Monday, April 13, 2009

Harry Kalas (1936-2009)

To me Harry Kalas, as much as anyone in sports, understood that sports is about the fan. He understood what Autographs and Photos meant to them and was always accommodating. This is what gave Harry Kalas the "everyman" quality. He was like a regular guy that just happened to have the great job of broadcasting the Philadelphia Phillies.

I will likely have a couple of Harry Kalas columns over the next week, but I will need to take some time to get my thoughts together and give the posts the proper care. Until then I would like to pass along some of the more interesting tidbits that come to mind.

Harry Kalas called every one of Michael Jack Schmidt's 548 Career Home Runs. I doubt anybody has called more homers by a single player.

Harry Kalas was the Phillies broadcaster since 1971, He covered over 6000 games. Prior to that he was the original broadcaster for the Houston Colt 45s and Astros.

I am 41 years old and Harry Kalas is the only Phillies Primary broadcaster that I have ever known.

In addition to Phillies Baseball, Kalas covered college basketball locally and NFL football for Westwood One.

He has also been the voice of NFL films and many a commercial.

Kalas was the final speaker at the closing ceremonies of Veteran's Stadium. He also removed the "one game to go banner" during the game.

Harry Kalas threw out the first pitch prior to the Phillies ring ceremony game this Past Thursdsay. This was the last Phillies home game Harry ever covered.

As a youngster Kalas grew up as a Washington Senators Fan. He said that during a rain delay at his first game, Mickey Vernon took the young Harry Kalas into the Senators dugout and introduced him to his teammates. Kalas said right then he was a baseball fan and a Senators Fan.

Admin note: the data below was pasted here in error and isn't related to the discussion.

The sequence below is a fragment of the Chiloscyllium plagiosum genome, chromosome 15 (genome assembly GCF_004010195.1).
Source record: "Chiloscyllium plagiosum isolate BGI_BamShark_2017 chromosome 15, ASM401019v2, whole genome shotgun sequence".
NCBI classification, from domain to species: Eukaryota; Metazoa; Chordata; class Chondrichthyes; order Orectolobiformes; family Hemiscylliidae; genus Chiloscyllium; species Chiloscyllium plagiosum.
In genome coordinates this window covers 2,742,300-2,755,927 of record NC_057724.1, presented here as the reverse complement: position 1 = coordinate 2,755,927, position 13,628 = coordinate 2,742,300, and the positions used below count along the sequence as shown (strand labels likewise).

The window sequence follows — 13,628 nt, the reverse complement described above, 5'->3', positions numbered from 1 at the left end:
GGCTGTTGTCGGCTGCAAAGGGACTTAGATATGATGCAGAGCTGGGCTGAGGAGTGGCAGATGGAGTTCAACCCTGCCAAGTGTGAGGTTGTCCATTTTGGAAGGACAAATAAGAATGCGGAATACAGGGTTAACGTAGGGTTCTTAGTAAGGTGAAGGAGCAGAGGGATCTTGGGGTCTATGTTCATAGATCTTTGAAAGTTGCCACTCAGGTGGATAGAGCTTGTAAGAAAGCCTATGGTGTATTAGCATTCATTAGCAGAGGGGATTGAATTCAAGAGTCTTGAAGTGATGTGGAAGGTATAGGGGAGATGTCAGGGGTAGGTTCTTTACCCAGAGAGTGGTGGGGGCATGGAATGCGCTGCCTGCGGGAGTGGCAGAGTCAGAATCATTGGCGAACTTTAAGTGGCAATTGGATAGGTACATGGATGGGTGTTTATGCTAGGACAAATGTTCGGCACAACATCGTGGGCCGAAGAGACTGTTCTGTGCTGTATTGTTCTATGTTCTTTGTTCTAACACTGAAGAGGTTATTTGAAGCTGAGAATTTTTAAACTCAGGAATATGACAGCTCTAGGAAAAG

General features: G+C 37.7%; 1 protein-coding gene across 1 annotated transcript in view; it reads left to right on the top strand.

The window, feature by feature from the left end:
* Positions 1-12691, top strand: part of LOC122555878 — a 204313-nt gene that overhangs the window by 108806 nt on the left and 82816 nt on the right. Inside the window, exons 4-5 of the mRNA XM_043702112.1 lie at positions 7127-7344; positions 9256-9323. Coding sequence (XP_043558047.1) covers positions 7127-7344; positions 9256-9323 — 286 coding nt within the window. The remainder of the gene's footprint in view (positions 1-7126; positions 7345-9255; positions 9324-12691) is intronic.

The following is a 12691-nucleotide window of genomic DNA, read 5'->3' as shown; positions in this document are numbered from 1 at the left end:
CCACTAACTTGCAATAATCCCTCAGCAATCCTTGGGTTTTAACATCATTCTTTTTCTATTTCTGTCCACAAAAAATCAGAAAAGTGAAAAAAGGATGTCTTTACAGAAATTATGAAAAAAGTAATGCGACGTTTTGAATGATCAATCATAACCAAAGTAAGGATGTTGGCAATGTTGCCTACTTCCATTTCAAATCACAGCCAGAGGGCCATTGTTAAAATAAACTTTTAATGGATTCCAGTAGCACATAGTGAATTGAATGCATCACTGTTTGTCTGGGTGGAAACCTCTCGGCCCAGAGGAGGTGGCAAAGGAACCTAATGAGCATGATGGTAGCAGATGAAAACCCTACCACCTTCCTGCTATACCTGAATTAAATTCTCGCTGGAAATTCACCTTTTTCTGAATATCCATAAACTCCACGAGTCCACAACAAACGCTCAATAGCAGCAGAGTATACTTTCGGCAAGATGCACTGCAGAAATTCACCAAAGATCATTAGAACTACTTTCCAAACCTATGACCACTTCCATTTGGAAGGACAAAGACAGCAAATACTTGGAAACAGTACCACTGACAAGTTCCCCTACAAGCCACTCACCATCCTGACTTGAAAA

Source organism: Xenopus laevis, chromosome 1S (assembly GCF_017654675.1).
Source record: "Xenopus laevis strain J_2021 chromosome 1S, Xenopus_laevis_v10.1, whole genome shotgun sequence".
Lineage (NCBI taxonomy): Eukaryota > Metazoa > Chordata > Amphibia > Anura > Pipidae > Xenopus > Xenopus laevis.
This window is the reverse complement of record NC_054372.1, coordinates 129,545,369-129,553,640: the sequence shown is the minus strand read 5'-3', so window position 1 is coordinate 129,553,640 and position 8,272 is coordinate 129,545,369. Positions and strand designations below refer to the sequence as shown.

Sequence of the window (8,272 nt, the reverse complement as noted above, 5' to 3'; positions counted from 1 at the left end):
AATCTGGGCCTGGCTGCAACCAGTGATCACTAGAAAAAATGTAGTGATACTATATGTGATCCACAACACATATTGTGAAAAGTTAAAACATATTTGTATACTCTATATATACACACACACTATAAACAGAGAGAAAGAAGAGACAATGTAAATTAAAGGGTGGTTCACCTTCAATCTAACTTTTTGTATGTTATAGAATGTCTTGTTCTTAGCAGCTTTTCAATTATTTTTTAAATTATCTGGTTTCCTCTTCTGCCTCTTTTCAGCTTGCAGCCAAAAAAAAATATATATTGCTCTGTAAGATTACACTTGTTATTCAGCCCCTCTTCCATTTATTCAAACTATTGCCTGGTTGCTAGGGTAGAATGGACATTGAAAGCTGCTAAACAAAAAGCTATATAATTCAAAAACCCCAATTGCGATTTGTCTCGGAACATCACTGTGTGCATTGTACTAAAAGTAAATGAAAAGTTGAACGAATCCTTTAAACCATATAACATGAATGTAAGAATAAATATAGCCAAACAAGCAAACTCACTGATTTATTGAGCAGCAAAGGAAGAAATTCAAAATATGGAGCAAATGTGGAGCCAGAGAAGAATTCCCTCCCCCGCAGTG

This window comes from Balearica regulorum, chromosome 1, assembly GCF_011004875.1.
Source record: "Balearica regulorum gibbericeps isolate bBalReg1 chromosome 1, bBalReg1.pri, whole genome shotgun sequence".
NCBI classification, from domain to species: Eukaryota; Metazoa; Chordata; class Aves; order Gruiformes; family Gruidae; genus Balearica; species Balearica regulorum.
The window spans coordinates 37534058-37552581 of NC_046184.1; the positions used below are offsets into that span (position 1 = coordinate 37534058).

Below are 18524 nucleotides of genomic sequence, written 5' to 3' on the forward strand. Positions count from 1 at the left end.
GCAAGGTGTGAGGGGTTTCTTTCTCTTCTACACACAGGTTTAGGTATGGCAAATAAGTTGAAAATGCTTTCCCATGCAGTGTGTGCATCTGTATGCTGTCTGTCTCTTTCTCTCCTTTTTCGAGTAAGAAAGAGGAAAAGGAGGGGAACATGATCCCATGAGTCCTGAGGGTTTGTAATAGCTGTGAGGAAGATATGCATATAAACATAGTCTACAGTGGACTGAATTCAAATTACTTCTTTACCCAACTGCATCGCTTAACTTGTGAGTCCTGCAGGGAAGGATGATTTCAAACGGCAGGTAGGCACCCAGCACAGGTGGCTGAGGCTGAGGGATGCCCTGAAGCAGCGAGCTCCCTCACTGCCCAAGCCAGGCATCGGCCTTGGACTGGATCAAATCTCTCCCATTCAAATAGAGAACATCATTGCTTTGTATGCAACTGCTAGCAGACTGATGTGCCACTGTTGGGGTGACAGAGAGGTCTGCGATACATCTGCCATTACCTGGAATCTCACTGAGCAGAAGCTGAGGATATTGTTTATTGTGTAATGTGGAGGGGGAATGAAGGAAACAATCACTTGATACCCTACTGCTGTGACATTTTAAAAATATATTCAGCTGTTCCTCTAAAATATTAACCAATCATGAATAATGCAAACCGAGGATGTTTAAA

Today he died in Washington D.C. The home of the team he once rooted for, He likely passed away in the broadcast booth - where he performed the job he loved.

As you may know, Harry's Son Todd covers the Tampa Bay Rays. In a recent interview, Harry Kalas spoke of how special it was to cover the 2008 World Series and he said it was even more rewarding knowing that his son covered the games for the opposition.

Due to the MLB broadcasting exclusivity rights of the time Kalas was unable to call the Phillies 1980 World Championship. If you ever hear him calling Tug McGraw's strikeout, it was dubbed in after the event. The exclusivity arrangement was altered three years after the 1980 season to allow local radio to carry their own broadcasters. Harry Kalas credited the fans of Philadelphia for getting the broadcasting rules changed.

It would take 28 years but this Past October Harry Kalas did get to call the final out of a Phillies World Series victory.


Jim said...

Tough day for Phillies fans. At least he's with Whitey again.

Patsearcher said...

Harry will be sorely missed by all Phillies fans, including me. I don't think I've ever teared up at the passing of someone I didn't know until today. Harry's voice was an integral part of my childhood and for that I will be forever grateful.

night owl said...

I was watching the Cubs game and they were in a rain delay, and Pat Hughes, the famous Chicago broadcaster, was talking about Harry Kalas. I didn't know a lot about Kalas, but I found out some key things in that one conversation.

I thought the story about Harry being 10 years old and being at a Washington Senators game was especially interesting. Mickey Vernon pointed to Harry and told him he could sit in the dugout with the players. From that point on, Harry was a baseball fan and a Mickey Vernon fan.

That really struck me.

Patsearcher said...

The ebay vultures are out in full force on this death now too. I really wish I'd bought his Sweet Spot auto a few months ago when I first thought about it.

capewood said...

I remember when Harry the K came to Philadelphia back in 1971. 1971 was around when I started paying to baseball. I spent many a long summer night listening to Kalas and Ashburn on the radio. I don't think there was ever a better team in the broadcast booth.

a thousand words

a thousand words
2008 World Champions